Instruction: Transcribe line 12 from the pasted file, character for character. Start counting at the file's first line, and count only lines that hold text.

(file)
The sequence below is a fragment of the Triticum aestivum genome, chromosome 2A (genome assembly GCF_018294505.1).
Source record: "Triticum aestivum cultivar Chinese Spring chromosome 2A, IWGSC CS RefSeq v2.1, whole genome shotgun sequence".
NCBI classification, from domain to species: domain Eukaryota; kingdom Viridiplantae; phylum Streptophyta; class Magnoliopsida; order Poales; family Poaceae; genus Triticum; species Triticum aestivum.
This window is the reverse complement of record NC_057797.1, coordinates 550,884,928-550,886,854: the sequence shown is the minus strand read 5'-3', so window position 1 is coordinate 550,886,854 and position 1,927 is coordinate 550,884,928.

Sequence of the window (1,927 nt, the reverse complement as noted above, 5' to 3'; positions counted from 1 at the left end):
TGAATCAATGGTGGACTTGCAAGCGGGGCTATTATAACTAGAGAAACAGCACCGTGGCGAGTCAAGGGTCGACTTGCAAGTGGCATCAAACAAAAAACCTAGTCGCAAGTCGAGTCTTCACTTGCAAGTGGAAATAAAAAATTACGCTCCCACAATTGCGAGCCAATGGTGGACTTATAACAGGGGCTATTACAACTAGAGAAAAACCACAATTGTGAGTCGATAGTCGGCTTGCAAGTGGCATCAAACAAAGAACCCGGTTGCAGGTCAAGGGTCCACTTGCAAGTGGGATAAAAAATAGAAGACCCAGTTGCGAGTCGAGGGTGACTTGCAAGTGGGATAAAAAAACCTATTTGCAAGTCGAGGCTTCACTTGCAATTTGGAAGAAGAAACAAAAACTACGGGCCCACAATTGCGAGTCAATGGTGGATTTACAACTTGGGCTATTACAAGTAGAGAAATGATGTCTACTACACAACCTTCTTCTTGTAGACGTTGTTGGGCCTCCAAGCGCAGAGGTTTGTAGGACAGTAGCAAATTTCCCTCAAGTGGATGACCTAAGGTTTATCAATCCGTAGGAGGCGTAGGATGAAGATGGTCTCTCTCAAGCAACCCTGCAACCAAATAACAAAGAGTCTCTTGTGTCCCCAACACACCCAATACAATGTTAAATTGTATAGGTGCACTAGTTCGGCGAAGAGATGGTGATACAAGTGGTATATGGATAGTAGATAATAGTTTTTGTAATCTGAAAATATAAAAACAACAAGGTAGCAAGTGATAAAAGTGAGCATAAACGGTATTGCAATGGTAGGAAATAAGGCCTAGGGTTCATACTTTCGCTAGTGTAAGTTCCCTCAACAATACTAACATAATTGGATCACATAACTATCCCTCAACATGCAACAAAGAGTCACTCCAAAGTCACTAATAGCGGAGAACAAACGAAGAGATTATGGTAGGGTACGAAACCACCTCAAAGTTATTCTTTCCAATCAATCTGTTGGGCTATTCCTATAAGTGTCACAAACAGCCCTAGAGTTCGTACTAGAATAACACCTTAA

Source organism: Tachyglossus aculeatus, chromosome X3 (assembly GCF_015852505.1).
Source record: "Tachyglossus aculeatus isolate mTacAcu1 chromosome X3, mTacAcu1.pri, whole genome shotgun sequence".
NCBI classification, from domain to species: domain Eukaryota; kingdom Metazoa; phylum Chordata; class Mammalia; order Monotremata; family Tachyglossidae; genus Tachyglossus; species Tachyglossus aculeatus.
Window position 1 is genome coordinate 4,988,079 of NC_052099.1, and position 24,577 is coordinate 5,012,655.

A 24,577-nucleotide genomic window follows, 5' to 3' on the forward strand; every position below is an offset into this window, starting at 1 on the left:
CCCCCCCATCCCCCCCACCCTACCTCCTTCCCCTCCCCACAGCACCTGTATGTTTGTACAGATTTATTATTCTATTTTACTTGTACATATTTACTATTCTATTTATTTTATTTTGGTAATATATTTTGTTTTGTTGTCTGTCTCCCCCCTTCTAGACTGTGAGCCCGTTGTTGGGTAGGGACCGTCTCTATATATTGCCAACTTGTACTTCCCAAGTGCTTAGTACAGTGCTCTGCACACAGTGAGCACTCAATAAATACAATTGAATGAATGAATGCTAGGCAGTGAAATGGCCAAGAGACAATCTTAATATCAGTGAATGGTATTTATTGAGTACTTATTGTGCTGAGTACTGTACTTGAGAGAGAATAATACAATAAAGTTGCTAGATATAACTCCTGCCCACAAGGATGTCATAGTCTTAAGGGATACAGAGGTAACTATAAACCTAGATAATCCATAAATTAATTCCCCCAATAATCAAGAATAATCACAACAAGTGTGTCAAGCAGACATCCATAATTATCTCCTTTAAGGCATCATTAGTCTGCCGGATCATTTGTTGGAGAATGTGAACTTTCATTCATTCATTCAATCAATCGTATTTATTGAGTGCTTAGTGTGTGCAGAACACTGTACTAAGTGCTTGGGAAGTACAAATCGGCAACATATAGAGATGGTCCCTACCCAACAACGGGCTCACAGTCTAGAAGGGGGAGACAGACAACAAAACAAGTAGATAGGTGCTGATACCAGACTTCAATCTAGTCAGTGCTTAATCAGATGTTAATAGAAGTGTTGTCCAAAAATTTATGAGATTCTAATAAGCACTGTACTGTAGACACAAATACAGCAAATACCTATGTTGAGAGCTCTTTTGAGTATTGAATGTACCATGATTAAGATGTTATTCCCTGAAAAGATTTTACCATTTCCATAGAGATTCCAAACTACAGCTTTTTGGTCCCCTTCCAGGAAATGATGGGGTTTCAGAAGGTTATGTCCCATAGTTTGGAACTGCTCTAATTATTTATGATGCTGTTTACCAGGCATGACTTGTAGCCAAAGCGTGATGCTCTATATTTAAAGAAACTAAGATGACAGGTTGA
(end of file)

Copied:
CCCCCCCATCCCCCCCACCCTACCTCCTTCCCCTCCCCACAGCACCTGTATGTTTGTACAGATTTATTATTCTATTTTACTTGTACATATTTACTATTCTATTTATTTTATTTTGGTAATATATTTTGTTTTGTTGTCTGTCTCCCCCCTTCTAGACTGTGAGCCCGTTGTTGGGTAGGGACCGTCTCTATATATTGCCAACTTGTACTTCCCAAGTGCTTAGTACAGTGCTCTGCACACAGTGAGCACTCAATAAATACAATTGAATGAATGAATGCTAGGCAGTGAAATGGCCAAGAGACAATCTTAATATCAGTGAATGGTATTTATTGAGTACTTATTGTGCTGAGTACTGTACTTGAGAGAGAATAATACAATAAAGTTGCTAGATATAACTCCTGCCCACAAGGATGTCATAGTCTTAAGGGATACAGAGGTAACTATAAACCTAGATAATCCATAAATTAATTCCCCCAATAATCAAGAATAATCACAACAAGTGTGTCAAGCAGACATCCATAATTATCTCCTTTAAGGCATCATTAGTCTGCCGGATCATTTGTTGGAGAATGTGAACTTTCATTCATTCATTCAATCAATCGTATTTATTGAGTGCTTAGTGTGTGCAGAACACTGTACTAAGTGCTTGGGAAGTACAAATCGGCAACATATAGAGATGGTCCCTACCCAACAACGGGCTCACAGTCTAGAAGGGGGAGACAGACAACAAAACAAGTAGATAGGTGCTGATACCAGACTTCAATCTAGTCAGTGCTTAATCAGATGTTAATAGAAGTGTTGTCCAAAAATTTATGAGATTCTAATAAGCACTGTACTGTAGACACAAATACAGCAAATACCTATGTTGAGAGCTCTTTTGAGTATTGAATGTACCATGATTAAGATGTTATTCCCTGAAAAGATTTTACCATTTCCATAGAGATTCCAAACTACAGCTTTTTGGTCCCCTTCCAGGAAATGATGGGGTTTCAGAAGGTTATGTCCCATAGTTTGGAACTGCTCTAATTATTTATGATGCTGTTTACCAGGCATGACTTGTAGCCAAAGCGTGATGCTCTATATTTAAAGAAACTAAGATGACAGGTTGA